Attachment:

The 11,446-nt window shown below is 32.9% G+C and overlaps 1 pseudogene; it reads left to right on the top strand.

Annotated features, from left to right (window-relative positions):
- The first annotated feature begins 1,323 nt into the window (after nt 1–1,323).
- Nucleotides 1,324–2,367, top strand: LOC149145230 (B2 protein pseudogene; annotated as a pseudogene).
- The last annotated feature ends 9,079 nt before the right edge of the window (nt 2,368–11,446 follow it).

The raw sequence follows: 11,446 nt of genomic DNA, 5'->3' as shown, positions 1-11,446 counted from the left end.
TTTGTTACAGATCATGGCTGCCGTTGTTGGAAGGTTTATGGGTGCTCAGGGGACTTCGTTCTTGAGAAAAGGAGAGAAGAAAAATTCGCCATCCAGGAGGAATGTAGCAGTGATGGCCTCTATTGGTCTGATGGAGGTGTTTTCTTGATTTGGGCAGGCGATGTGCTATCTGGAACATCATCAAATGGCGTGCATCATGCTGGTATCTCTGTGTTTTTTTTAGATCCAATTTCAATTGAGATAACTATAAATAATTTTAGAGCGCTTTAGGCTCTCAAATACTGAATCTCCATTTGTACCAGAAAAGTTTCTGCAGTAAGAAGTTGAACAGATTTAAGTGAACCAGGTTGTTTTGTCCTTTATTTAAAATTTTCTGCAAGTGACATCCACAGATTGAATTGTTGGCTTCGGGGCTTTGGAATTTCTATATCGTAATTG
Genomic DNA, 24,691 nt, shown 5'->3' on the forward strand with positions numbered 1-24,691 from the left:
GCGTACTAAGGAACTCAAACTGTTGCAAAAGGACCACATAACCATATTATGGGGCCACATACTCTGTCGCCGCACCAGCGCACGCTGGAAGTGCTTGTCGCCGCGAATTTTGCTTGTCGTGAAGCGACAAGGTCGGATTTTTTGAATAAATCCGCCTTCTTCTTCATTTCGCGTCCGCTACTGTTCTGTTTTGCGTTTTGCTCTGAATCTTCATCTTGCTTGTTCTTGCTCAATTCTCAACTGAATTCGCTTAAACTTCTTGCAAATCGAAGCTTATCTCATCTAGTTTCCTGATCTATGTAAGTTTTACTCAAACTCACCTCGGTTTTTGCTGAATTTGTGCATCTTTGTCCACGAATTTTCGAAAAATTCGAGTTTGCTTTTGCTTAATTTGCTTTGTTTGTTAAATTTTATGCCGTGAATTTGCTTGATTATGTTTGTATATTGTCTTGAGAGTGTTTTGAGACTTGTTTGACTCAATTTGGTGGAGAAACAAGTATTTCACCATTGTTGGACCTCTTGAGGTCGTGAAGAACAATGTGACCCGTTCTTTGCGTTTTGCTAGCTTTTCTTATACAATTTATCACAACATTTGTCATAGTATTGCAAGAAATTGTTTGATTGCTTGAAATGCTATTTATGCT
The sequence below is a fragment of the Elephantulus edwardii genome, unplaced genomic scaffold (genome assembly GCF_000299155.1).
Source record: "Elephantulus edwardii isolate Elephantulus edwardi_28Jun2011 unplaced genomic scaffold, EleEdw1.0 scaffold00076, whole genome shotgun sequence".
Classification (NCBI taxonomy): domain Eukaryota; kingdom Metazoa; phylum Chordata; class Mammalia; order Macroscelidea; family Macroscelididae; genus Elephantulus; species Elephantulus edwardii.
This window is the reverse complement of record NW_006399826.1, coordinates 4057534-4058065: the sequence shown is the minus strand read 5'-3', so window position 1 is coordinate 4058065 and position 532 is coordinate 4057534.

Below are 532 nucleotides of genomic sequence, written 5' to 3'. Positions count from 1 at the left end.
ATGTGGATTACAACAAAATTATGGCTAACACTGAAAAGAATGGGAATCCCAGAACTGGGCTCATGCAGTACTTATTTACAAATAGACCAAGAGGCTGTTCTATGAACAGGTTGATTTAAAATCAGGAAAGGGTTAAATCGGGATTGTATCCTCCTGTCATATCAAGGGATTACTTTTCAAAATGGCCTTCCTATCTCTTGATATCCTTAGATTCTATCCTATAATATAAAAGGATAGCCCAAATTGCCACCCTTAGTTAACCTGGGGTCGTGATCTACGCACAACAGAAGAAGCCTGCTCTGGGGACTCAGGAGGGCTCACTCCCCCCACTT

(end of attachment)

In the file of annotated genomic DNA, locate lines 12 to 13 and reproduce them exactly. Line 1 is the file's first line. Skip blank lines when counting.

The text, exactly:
Classification (NCBI taxonomy): domain Eukaryota; kingdom Metazoa; phylum Chordata; class Mammalia; order Macroscelidea; family Macroscelididae; genus Elephantulus; species Elephantulus edwardii.
This window is the reverse complement of record NW_006399826.1, coordinates 4057534-4058065: the sequence shown is the minus strand read 5'-3', so window position 1 is coordinate 4058065 and position 532 is coordinate 4057534.